The history of the chemistry

  • 5500 BCE

    Early Metallurgy

    The earliest recorded metal employed by humans seems to be gold which can be found free or "native". Small amounts of natural gold have been found in Spanish caves used during the late Paleolithic period, c. 40,000 BC. Silver, copper, tin and meteoric iron can also be found native, allowing a limited amount of metalworking in ancient cultures. Egyptian weapons made from meteoric iron in about 3000 BC were highly prized as "Daggers from Heaven"
  • 420 BCE

    Ancient World

    Around 420 BC, Empedocles stated that all matter is made up of four elemental substances—earth, fire, air and water. The early theory of atomism can be traced back to ancient Greece and ancient India.[11] Greek atomism dates back to the Greek philosopher Democritus, who declared that matter is composed of indivisible and indestructible atoms around 380 BC
  • Dec 24, 1494

    Georg Agricola

    Practical attempts to improve the refining of ores and their extraction to smelt metals was an important source of information for early chemists in the 16th century, among them Georg Agricola (1494–1555), who published his great work De re metallica in 1556. His work describes the highly developed and complex processes of mining metal ores, metal extraction and metallurgy of the time.
  • Robert Boyle

    Although his research clearly has its roots in the alchemical tradition, Boyle is largely regarded today as the first modern chemist, and therefore one of the founders of modern chemistry, and one of the pioneers of modern experimental scientific method.
  • Medieval alchemy

    The elemental system used in Medieval alchemy was developed primarily by the Arabian alchemist Jābir ibn Hayyān and rooted in the classical elements of Greek tradition.[14] His system consisted of the four Aristotelian elements of air, earth, fire, and water in addition to two philosophical elements: sulphur, characterizing the principle of combustibility; "the stone which burns", and mercury, characterizing the principle of metallic properties.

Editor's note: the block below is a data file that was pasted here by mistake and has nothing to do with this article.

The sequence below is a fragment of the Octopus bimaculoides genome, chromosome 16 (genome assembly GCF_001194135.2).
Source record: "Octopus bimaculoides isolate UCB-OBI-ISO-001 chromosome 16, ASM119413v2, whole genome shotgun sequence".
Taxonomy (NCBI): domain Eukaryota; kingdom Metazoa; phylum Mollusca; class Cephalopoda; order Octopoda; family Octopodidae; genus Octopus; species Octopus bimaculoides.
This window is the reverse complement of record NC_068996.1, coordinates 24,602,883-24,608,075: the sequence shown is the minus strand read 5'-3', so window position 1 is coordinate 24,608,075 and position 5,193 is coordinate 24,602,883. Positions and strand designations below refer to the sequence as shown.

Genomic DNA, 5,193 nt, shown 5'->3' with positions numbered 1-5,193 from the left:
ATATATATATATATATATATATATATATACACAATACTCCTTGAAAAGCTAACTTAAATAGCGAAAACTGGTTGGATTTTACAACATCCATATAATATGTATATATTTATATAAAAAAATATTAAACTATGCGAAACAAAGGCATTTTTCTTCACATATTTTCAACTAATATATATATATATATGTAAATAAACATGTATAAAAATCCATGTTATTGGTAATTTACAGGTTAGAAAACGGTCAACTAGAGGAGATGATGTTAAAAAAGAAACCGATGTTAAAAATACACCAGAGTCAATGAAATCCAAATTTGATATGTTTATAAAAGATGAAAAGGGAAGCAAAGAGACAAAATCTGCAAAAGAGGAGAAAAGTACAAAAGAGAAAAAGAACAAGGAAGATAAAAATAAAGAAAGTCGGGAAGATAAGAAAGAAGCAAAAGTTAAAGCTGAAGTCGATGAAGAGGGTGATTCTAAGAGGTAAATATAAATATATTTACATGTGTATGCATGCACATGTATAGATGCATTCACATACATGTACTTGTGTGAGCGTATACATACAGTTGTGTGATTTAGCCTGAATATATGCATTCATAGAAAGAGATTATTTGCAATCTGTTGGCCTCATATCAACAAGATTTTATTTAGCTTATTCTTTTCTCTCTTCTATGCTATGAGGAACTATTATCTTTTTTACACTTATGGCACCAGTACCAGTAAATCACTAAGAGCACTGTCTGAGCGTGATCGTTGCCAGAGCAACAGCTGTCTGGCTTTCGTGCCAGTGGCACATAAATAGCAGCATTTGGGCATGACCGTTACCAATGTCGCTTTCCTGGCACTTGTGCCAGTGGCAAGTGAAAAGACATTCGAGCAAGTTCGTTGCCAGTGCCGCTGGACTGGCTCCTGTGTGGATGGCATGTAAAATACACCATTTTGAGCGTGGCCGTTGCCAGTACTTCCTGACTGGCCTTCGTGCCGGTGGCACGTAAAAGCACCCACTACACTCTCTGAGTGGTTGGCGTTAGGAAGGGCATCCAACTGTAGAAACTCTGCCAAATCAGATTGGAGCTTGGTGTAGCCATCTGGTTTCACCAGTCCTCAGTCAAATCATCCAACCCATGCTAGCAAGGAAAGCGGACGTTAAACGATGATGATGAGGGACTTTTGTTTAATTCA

• John Dalton

    In 1803, English meteorologist and chemist John Dalton proposed Dalton's law, which describes the relationship between the components in a mixture of gases and the relative pressure each contributes to that of the overall mixture.
  • Wöhler and the vitalism debate

    In 1825, Friedrich Wöhler and Justus von Liebig performed the first confirmed discovery and explanation of isomers, earlier named by Berzelius. Working with cyanic acid and fulminic acid, they correctly deduced that isomerism was caused by differing arrangements of atoms within a molecular structure.
  • Perkin, Crookes, and Nobel

    n 1856, Sir William Henry Perkin, age 18, given a challenge by his professor, sought to synthesize quinine, the anti-malaria drug, from coal tar. In one attempt, Perkin oxidized aniline using potassium dichromate, the aniline and yielded a black solid—suggesting a "failed" organic synthesis. Cleaning the flask with alcohol, Perkin noticed purple portions of the solution. Perkin's discovery is the foundation of the dye synthesis industry,
  • Molecular biology and biochemistry

    By the mid 20th century, in principle, the integration of physics and chemistry was extensive, with chemical properties explained as the result of the electronic structure of the atom; Linus Pauling's book on The Nature of the Chemical Bond used the principles of quantum mechanics to deduce bond angles in ever-more complicated molecules.
  • Mendeleev's periodic table

    An important breakthrough in making sense of the list of known chemical elements (as well as in understanding the internal structure of atoms) was Dmitri Mendeleev's development of the first modern periodic table, or the periodic classification of the elements.